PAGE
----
In the old days, I thought I’d be devastated when dementia stole my name from mom’s memory. I believed that once my name disappeared, we’d be in dark, ominous territory. The truth is, many other things were far more painful than the day she first lost track of who I was.
Perhaps it was because my name stayed in her mental directory long after the words for shoes, comb, and fork had disappeared. She could still identify me six years past the onset of dementia. It’s also possible that since the emotional value of our relationship was never erased by the disease, the name business began to seem less dire.
The PBS program, The Forgetting, reminds caregivers that “recognition is more than a name.” It “isn’t a measurement of how important you are to the person” — it’s simply a function of which neurons still work. While I’m a bit sad that she forgot the name she chose so carefully in the months before I was born, she still seems to absorb the essence of me in a very comforting way. Given the choice of being known by a name — which is all that most people will recall about us — or being recognized for your character and how you make someone feel, I guess I prefer the latter. It’s a sign of deep connection and real love.
People probably think I’m nuts when I laugh about how my mom loves to walk with my sister and me, not realizing we are her grown children. She’s like a drunken sailor who can’t say who’s holding her hand, but feels sure that the odds of having a good time increase in our presence. That may sound crude, but I feel I must be grateful for small things that keep joy in our relationship. As the authors of The 36 Hour Day point out, “a dementing illness does not suddenly end a person’s capacity to experience love or joy, nor does it end their ability to laugh”.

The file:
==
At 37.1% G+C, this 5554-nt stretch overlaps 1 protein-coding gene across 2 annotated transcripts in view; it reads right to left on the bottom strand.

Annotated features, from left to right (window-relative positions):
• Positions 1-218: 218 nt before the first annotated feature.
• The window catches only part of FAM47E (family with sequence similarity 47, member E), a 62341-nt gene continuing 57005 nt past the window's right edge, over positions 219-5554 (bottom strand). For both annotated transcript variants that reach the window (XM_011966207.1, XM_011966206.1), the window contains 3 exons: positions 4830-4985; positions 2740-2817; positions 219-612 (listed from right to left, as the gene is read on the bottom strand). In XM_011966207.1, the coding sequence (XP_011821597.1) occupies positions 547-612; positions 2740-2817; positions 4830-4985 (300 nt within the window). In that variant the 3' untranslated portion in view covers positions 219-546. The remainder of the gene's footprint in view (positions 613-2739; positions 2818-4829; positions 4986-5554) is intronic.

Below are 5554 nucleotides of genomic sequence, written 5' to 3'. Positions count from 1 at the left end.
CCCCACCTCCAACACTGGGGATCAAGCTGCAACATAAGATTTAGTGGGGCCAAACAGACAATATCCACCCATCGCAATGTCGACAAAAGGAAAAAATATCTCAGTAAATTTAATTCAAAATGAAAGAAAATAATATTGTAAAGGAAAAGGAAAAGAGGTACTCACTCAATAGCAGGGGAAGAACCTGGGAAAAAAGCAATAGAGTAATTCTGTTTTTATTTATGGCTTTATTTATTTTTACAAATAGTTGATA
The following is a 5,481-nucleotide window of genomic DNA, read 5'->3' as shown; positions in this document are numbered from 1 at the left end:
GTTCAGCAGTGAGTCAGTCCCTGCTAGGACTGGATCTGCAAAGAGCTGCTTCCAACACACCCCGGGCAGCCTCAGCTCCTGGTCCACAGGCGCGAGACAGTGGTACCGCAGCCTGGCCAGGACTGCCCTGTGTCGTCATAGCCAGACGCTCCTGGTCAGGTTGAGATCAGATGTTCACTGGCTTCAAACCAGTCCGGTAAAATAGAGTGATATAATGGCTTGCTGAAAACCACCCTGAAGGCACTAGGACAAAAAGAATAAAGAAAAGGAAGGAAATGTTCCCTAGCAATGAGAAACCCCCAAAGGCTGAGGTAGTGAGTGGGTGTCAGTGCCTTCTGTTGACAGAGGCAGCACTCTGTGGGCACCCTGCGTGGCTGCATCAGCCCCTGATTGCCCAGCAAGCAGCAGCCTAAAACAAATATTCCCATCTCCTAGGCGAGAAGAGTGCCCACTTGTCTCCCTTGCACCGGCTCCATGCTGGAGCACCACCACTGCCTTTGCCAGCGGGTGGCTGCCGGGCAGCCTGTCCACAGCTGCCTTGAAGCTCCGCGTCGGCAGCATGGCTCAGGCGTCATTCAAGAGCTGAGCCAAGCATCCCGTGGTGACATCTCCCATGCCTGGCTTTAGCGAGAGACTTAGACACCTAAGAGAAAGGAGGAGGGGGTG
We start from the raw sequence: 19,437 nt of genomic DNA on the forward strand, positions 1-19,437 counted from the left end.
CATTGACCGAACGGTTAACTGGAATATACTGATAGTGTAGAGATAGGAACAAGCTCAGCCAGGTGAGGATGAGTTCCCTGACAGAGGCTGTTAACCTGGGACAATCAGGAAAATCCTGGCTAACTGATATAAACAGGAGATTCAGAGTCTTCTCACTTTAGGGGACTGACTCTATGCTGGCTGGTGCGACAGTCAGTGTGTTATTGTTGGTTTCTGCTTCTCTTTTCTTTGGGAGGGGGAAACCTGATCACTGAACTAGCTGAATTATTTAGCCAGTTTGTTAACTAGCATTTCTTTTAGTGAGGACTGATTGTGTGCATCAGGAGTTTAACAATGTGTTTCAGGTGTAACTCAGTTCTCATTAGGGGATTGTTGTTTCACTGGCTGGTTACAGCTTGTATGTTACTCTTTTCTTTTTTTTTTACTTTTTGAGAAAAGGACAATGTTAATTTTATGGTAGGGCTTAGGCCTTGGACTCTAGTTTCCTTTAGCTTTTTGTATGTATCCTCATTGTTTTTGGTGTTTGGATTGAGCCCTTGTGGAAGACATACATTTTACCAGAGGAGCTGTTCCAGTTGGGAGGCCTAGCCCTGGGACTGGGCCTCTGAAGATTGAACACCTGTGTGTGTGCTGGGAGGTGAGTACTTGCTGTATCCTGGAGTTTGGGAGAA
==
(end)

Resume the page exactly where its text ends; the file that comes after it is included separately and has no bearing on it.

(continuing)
It’s one of the few truths of dementia that actually add a bit of sweetness to life.
The story says that Noah summoned creatures two by two. He knew the world could only be remade with the help of couples. In dementia care settings, however, we note the relative absence of men. There are, of course, dedicated men who quietly care for wives and mothers with the disease. But male patients or professional caregivers are vastly outnumbered by women. This makes the contributions of men even more significant.
It takes two
Unfortunately, stress shortens the lives of many men before they reach the age when dementia rates skyrocket. My dad passed away 10 years before my mom ever showed symptoms of the disease. In the various activity programs my mom has attended, male participants are outnumbered by at least 3 to 1.
Men who become caregivers for a loved one have a more difficult time getting assistance outside the family. Most caregiver support groups are dominated by women. Men may be reluctant to share secret griefs in a forum where they are outnumbered. But I have seen some brave guys talk about their struggles to carry out tasks they never dreamed they’d be doing. Father’s Day is a perfect time to thank them and recognize what their contributions mean to the family.
Last month, my boyfriend went with me to my mom’s afternoon activity group. He was treated like a rock star. Although he is tall and strong, I think he would have gotten a hero’s welcome even if he was a pipsqueak. One of the women in the program walked up to him and said, ‘I like, I like.’ It was the first time I ever heard her speak. She couldn’t take her eyes off him.
My sweetheart says he’d be a mess if one of his parents got dementia. He doesn’t think he has the fortitude to care for someone with the disease. But like a lot of men, I think he has a hidden reservoir of emotional strength that would quickly surface if he needed to care for his mom or dad. None of us really expect to find ourselves in the caregiving role. It just happens, and then you try to rise to the occasion. Gratitude is due to the rare and special men who discovered their care was indispensable. Your loved ones can never thank you enough.